the boiler through the group, as shown in the schematic to the right. As
the water in the heat exchanger portion of the loop warms (double
lines), it rises and flows towards the group (red arrow). The water then
cools and descends towards the bottom of the group (blue arrow),
returning to the boiler where it reheats and repeats the circuit.
How to produce powerful, abundant steam for frothing milk
The boiler itself is only partially full of water (or partially
empty, depending on your point of view). The space above the water is
filled with steam under pressure. Thus the boiler serves two purposes:
Providing steam from the top portion for frothing milk and an easily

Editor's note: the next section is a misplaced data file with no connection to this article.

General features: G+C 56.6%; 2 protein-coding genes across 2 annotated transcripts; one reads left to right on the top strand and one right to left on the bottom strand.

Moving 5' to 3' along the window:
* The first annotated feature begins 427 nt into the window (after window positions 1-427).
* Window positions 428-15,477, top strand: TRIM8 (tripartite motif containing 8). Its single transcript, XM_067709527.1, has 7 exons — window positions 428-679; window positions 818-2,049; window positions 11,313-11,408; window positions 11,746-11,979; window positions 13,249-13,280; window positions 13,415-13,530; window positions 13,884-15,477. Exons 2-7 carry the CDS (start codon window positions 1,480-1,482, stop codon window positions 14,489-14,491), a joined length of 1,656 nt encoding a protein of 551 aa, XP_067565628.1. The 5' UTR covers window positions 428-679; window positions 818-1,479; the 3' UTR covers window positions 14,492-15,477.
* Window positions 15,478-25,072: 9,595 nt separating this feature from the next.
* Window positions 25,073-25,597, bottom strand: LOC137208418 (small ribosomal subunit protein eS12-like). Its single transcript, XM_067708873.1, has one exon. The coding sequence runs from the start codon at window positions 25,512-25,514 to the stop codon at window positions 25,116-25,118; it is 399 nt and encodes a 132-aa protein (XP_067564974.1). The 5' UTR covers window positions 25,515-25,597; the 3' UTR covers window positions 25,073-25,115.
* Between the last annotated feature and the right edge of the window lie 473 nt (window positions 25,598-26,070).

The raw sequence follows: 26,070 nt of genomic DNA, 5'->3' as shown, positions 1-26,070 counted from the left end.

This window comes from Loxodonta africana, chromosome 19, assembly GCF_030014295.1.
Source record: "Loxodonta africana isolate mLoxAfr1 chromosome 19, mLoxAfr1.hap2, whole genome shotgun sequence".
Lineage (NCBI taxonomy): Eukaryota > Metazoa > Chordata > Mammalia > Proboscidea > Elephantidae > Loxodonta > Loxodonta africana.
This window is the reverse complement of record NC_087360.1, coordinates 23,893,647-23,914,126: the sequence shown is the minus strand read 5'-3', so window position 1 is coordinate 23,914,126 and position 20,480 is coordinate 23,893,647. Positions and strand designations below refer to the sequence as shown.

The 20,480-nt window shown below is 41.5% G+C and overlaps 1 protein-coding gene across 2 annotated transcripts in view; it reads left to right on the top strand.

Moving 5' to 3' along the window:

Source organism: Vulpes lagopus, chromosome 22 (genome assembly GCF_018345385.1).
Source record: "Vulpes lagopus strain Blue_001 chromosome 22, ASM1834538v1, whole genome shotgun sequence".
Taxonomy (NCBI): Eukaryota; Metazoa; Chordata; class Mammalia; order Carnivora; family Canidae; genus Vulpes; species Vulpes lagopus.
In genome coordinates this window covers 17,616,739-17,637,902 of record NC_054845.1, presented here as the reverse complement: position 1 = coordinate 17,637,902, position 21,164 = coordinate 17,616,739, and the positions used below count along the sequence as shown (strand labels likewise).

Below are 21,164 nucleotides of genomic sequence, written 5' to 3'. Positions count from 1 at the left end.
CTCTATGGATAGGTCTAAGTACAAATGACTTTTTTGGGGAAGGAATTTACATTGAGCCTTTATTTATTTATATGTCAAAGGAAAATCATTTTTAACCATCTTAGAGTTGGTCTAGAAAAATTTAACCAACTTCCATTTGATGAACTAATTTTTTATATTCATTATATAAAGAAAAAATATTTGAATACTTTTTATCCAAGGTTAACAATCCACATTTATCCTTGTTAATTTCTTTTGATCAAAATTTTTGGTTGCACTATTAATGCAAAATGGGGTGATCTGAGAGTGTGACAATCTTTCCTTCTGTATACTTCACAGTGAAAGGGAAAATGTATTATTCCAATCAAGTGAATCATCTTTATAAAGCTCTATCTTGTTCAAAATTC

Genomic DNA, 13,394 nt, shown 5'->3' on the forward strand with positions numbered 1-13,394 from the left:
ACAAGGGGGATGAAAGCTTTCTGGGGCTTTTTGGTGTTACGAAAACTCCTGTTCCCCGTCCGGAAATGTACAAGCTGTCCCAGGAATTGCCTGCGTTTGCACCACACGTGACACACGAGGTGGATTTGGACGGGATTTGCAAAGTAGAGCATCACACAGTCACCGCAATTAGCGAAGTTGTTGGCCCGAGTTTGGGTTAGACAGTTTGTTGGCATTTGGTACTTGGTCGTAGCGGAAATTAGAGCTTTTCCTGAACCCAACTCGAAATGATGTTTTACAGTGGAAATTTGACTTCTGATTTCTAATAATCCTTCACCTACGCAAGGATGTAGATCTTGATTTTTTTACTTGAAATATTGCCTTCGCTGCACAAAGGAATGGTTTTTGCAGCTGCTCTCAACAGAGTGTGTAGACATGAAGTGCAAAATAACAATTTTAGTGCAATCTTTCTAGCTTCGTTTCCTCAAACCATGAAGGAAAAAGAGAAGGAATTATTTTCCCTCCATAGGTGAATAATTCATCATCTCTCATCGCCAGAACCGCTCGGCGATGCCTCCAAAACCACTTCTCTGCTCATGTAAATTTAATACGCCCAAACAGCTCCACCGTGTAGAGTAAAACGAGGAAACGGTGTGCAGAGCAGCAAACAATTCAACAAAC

regulated heat source to warm the water passing through the heat
Boiler pressure (bar)
Water temp (Fahrenheit)
The boiler pressure gauge indicates the amount of pressure, generally
between 1.0 and 1.2 bar (one bar = 14.5 PSI). An espresso
machine's boiler works under the same principle as pressure
cookers by increasing the boiling point of water to higher than the
212°F one expects when heating water in a pan on the stove. The
table to the left shows the actual water temperature at common espresso
machine boiler pressures.
The entire brew pathway heats up to some percentage of the boiler
temperature as this "super hot" water circulates between the
boiler and group. Since no system has 100% thermal efficiency, the final
grouphead temperature is determined by its own heat loss and that of the
copper tubing carrying water to it. In the case of most U.S. espresso